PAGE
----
Review of Part 3 of The Omnivore’s Dilemma
ENGL-135 Advanced Composition Professor Edmondson William McGuire
In Part 3, Chapters 15, 16, and 17 of The Omnivore’s Dilemma, Michael Pollan explores looking foraging for different foods, the ethics of hunting animals and harvesting the meat from them, and giving a brief look into what brought about the paradox of The Omnivore’s Dilemma. Chapters 15, 16, and 17 bring up a lot of good points about foraging and hunting and Pollan provides through detail and research on the topics, but upon reading these chapters you find it lacking content that will keep you engaged and the material can be pretty dry at times while you get a little bit of disorganization from random topics. Chapter 15 of Omnivore's Dilemma was a short chapter on how Pollan is preparing to make a meal from all of the foraging groups. Fruits, vegetables, fungi, and meat were the components that made up this meal, he wanted to find and gather enough from each group to make his first. Pollan had just moved to California, so his unfamiliarity with the area was a disadvantage, so he decided to hire a companion to help him on his quest. Chapter 16 takes the reader to a different venue, Pollan discusses the beginnings of The Omnivore’s Dilemma through a research paper that was written in 1976 by Paul Rozin and titled The Selection of Foods by Rats, Humans, and Other Animals. Pollan expresses how similar we are to rats that we are omnivores, but unlike rats, we have lost our instinct of choosing food and follow advertisements as our guide. He then goes on to suggest that the problems stem from capitalistic gains and the pursuit of revenue. In chapter 17 we are taken back to Pollan on his foraging quest he started in chapter 15. This chapter looks more at the ethics of hunting and eating animals that are not processed in processing plants like we are so use to seeing. Pollan brings up reasoning on...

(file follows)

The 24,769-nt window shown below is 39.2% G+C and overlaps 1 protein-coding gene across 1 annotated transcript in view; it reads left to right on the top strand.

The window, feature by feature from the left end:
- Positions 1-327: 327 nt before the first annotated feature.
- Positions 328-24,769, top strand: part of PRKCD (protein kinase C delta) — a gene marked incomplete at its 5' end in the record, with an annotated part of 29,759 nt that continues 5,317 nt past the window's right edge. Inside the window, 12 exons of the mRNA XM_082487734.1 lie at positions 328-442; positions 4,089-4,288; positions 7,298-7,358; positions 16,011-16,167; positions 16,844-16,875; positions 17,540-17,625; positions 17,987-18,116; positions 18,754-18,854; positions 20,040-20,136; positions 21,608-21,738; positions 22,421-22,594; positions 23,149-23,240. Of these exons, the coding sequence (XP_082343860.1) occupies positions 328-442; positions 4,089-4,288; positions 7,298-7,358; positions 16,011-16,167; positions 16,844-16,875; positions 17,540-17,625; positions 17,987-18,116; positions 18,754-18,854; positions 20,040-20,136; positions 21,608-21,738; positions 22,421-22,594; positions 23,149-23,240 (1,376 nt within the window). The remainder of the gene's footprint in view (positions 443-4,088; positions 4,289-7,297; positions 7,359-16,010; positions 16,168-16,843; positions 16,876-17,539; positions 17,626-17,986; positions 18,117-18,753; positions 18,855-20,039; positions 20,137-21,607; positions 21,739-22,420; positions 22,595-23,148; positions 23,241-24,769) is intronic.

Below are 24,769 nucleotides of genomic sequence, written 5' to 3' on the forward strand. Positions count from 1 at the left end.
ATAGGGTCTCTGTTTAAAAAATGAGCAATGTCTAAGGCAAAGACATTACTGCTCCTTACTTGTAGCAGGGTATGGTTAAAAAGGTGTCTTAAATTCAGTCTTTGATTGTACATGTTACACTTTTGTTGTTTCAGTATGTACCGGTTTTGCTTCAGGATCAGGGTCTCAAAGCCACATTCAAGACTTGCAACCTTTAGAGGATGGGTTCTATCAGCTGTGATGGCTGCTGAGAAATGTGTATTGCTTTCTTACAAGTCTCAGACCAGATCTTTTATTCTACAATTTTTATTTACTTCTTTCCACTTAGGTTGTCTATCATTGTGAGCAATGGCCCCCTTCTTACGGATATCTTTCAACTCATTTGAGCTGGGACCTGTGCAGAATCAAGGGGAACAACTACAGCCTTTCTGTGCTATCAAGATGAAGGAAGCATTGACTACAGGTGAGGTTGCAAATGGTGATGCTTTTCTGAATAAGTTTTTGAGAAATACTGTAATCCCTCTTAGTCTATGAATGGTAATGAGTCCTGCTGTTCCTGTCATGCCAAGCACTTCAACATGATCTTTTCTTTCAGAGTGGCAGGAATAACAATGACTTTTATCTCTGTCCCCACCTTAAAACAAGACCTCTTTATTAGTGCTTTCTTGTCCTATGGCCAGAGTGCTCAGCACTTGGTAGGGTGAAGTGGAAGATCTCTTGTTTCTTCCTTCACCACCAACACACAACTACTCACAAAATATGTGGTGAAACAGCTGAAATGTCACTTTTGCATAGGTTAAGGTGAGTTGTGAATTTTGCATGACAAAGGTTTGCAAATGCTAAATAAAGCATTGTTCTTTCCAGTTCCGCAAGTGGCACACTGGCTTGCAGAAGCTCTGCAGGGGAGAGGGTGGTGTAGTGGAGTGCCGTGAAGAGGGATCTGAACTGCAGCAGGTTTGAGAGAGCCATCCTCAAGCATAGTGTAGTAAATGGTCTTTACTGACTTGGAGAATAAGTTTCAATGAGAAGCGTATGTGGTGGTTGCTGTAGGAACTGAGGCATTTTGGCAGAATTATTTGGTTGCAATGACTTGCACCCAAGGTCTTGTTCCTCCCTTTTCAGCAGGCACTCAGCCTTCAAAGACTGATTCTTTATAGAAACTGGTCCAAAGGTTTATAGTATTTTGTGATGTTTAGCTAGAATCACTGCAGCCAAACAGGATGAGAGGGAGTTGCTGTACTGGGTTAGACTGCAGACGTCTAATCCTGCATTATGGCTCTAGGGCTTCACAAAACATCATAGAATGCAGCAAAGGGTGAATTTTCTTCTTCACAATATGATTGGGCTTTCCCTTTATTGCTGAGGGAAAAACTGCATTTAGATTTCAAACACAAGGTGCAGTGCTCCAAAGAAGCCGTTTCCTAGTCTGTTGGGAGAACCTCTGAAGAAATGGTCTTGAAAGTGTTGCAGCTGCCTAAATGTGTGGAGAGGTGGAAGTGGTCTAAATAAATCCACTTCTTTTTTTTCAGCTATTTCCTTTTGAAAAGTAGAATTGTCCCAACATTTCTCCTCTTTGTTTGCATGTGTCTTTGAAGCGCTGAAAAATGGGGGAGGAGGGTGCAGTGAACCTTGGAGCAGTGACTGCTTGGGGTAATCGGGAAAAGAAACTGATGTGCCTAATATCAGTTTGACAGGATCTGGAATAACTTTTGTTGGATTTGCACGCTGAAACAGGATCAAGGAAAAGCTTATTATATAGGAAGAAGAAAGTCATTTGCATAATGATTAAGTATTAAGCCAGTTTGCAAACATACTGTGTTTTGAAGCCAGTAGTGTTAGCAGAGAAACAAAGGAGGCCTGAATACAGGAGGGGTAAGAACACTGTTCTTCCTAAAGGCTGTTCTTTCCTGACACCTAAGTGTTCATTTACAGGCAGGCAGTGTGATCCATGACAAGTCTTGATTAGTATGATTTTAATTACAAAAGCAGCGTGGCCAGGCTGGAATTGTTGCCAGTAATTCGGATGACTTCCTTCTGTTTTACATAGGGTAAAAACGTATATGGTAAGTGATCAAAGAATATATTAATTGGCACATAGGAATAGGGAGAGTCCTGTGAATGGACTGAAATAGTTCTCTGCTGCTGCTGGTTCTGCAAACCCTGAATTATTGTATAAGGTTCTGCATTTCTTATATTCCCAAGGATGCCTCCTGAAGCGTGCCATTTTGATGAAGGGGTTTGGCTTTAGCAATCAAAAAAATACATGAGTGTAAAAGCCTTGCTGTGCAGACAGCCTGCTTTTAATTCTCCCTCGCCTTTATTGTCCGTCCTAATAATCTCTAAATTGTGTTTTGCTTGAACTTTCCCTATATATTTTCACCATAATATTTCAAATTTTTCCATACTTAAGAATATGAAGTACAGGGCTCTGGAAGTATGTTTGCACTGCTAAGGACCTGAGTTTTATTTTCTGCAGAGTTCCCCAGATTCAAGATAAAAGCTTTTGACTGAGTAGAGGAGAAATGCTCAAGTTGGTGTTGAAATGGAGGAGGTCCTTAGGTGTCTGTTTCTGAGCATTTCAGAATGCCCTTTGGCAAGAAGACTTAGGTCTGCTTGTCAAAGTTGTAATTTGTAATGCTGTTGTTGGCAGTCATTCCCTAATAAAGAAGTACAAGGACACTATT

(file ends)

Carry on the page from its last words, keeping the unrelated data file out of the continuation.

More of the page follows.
Cited: Pollan, M. (2006). The Omnivore 's Dilemma. New York, New York: Penguin Books.
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